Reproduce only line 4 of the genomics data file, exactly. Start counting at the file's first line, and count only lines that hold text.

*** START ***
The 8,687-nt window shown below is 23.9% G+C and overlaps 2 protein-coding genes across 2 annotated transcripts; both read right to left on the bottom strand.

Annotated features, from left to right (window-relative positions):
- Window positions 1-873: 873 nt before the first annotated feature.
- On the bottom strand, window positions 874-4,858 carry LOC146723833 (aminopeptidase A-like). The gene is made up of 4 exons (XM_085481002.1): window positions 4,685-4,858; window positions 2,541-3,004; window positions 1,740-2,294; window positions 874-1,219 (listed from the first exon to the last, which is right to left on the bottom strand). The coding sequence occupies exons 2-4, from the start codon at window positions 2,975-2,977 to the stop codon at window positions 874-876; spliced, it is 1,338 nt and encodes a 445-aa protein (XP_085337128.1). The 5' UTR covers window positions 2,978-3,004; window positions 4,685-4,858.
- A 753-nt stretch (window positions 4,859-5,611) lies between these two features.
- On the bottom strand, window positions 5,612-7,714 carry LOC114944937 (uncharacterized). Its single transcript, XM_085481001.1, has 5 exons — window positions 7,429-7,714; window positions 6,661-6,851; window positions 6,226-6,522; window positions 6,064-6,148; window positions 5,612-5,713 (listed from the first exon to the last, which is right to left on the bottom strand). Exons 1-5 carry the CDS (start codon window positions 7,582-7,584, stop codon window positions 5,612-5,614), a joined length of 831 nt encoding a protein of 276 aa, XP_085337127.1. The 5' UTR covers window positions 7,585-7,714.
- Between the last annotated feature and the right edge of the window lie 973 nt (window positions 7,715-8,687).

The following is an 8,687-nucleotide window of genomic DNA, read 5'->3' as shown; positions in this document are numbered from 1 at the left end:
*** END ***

- On the bottom strand, window positions 874-4,858 carry LOC146723833 (aminopeptidase A-like). The gene is made up of 4 exons (XM_085481002.1): window positions 4,685-4,858; window positions 2,541-3,004; window positions 1,740-2,294; window positions 874-1,219 (listed from the first exon to the last, which is right to left on the bottom strand). The coding sequence occupies exons 2-4, from the start codon at window positions 2,975-2,977 to the stop codon at window positions 874-876; spliced, it is 1,338 nt and encodes a 445-aa protein (XP_085337128.1). The 5' UTR covers window positions 2,978-3,004; window positions 4,685-4,858.